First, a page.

Too much sugar in the blood for long periods of time can increase your risk of heart disease and stroke, kidney disease, vision problems, and nerve problems. (1)

How To Control Blood Sugar Levels

For the majority of healthy individuals, normal blood sugar levels are as follows: Between 4.0 to 6.0 mmol/L (72 to 108 mg/dL) when fasting. Up to 7.8 mmol/L (140 mg/dL) 2 hours after eating. (2)

For people with insulin resistance, their blood sugar levels remain high long after having finished their meal.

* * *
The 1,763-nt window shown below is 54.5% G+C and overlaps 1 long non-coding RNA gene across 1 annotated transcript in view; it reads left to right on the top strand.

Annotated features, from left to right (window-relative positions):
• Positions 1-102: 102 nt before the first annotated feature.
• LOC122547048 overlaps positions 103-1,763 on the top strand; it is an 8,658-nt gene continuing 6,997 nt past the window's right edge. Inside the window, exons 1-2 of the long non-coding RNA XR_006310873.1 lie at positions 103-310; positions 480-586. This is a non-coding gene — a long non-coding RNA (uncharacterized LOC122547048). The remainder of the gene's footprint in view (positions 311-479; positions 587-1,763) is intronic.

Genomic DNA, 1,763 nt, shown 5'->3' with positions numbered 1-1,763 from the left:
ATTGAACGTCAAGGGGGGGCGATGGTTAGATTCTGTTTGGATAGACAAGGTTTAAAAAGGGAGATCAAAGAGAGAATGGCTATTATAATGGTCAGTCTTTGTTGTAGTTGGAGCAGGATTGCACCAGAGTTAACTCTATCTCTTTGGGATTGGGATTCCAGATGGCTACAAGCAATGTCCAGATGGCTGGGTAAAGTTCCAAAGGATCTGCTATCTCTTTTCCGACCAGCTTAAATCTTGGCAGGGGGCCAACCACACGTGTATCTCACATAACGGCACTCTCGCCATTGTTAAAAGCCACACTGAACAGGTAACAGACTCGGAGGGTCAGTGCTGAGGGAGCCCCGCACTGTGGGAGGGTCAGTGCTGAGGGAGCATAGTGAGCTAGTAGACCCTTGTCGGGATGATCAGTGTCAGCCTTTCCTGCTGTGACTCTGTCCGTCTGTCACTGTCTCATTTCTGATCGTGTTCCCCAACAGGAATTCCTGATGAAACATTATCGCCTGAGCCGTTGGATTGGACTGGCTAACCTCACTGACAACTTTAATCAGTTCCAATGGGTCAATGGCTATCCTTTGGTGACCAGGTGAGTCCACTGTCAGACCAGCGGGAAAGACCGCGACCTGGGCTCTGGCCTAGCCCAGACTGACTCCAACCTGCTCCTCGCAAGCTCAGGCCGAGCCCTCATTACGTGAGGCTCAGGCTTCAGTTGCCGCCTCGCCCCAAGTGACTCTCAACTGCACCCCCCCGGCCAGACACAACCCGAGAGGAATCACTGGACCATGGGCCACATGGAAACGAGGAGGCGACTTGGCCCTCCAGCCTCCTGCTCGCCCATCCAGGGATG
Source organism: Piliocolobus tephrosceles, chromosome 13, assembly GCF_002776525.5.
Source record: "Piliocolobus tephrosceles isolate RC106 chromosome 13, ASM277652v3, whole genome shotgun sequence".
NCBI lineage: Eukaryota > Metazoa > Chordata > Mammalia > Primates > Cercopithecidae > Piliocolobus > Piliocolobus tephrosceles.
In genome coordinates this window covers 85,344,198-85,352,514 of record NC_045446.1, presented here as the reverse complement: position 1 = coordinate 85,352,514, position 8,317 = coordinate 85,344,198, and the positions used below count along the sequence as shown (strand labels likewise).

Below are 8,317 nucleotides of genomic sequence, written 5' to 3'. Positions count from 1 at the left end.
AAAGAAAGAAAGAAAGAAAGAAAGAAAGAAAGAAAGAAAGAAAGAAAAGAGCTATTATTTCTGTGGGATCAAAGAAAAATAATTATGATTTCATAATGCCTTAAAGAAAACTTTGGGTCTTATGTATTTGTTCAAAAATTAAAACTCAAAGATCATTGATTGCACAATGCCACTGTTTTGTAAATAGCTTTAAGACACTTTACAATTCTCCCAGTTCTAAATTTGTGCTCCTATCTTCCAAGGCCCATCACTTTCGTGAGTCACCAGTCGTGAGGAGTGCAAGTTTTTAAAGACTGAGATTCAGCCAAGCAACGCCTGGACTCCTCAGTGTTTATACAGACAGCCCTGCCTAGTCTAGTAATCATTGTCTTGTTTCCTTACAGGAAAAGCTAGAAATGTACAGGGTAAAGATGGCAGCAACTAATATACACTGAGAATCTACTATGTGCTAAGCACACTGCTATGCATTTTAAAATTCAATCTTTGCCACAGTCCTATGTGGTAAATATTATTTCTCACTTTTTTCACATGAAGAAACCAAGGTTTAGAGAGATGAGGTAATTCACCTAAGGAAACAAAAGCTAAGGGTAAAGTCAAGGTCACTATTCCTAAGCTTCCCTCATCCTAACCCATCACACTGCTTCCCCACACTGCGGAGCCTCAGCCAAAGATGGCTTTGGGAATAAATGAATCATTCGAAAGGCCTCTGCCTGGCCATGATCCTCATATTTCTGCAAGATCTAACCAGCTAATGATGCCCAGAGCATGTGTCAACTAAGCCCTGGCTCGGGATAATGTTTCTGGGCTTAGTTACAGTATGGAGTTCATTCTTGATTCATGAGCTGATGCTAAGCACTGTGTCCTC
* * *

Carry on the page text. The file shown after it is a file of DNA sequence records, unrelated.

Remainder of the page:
sweet drinks raise the risk of developing type 2 diabetes

According to a new study, there is further evidence to the harms of consuming to much sugar sweetened drinks. Using data obtained in the prospective EPIC-Norfolk study, Laura O'Connor and colleagues from Cambridge University show that for each 5% increase of a person’s total energy intake provided by sweet drinks including soft drinks, the risk of developing type 2 diabetes may increase by 18%. Conversely, replacing the daily consumption of one serving of a sugary drink with either water or unsweetened tea or coffee can lower the risk of developing diabetes by between 14% and 25%, so there is hope for those who see the error of their ways.